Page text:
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The Japanese Haori (how-ree) is a formal overcoat. It is typically hand woven of solid black silk with the exception of 3, 4, or 5 white circles that contain a pictorial symbol of the family’s crest. The word “Haori” is a form of the Japanese verb meaning “to put on.” A Haori formalizes an outfit in much the same way that adding a jacket creates a proper suit. The upper classes were required to wear one by the strict dress codes of Japan during the time when a display of expensive decoration was to be avoided. Because of this, the Haori adopted the most intriguing aspect of its design: the main source of decoration is on the inside of the back panel or lining. Thus, some of the most spectacular of the textile artworks created from the 16th through the 19th centuries were those intended for personal satisfaction.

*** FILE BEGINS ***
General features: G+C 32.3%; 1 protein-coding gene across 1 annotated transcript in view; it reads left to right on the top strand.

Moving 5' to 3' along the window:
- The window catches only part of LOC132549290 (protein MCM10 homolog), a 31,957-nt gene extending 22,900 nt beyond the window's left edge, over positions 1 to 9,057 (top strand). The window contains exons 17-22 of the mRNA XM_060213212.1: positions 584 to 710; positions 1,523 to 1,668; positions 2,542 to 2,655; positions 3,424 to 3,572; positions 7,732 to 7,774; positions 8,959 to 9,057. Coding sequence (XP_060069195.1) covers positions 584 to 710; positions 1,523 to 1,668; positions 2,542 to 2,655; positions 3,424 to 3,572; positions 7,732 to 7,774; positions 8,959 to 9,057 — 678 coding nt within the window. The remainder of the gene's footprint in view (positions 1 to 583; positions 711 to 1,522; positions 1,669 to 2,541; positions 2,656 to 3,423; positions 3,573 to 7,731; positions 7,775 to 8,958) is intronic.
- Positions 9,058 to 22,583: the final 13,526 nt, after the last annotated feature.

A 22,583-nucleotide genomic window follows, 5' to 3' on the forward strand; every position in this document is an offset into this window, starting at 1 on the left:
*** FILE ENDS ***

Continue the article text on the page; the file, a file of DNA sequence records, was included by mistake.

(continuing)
The Haori was, therefore, very typically Japanese, as the outside world had no indication of the true status of the individual until he chose to remove his overcoat. Although these garments served a practical purpose, it was the art that adorned the interior of each piece that made the Haori a family heirloom. Each panel was commissioned by its owner as a unique work of art. The hand embroidery, hand painting (oftentimes signed by a famous artist), dyeing and weaving of the design made each a museum quality, treasured, rare, irreplaceable, and one of a kind artistic masterpiece.